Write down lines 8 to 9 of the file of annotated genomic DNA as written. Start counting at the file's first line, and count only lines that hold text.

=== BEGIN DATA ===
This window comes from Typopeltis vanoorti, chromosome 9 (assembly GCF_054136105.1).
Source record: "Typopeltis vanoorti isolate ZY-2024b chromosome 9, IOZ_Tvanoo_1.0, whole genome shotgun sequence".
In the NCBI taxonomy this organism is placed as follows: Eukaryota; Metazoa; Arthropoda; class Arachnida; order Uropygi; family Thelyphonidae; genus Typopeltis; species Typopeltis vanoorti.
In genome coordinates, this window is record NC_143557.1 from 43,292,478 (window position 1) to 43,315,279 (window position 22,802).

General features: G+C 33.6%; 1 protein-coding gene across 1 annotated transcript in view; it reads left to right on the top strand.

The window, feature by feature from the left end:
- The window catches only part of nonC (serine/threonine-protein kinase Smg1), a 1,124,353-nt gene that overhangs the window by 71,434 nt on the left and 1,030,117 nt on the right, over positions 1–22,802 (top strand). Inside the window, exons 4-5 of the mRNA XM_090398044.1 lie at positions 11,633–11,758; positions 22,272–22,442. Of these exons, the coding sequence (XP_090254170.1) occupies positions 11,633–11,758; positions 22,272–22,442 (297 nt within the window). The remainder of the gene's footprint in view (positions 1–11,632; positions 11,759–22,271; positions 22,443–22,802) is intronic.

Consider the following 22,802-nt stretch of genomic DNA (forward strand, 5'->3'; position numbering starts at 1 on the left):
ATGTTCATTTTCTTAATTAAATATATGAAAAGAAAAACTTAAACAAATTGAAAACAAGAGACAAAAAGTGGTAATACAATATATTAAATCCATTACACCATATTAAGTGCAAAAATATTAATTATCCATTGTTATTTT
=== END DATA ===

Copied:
Consider the following 22,802-nt stretch of genomic DNA (forward strand, 5'->3'; position numbering starts at 1 on the left):
ATGTTCATTTTCTTAATTAAATATATGAAAAGAAAAACTTAAACAAATTGAAAACAAGAGACAAAAAGTGGTAATACAATATATTAAATCCATTACACCATATTAAGTGCAAAAATATTAATTATCCATTGTTATTTT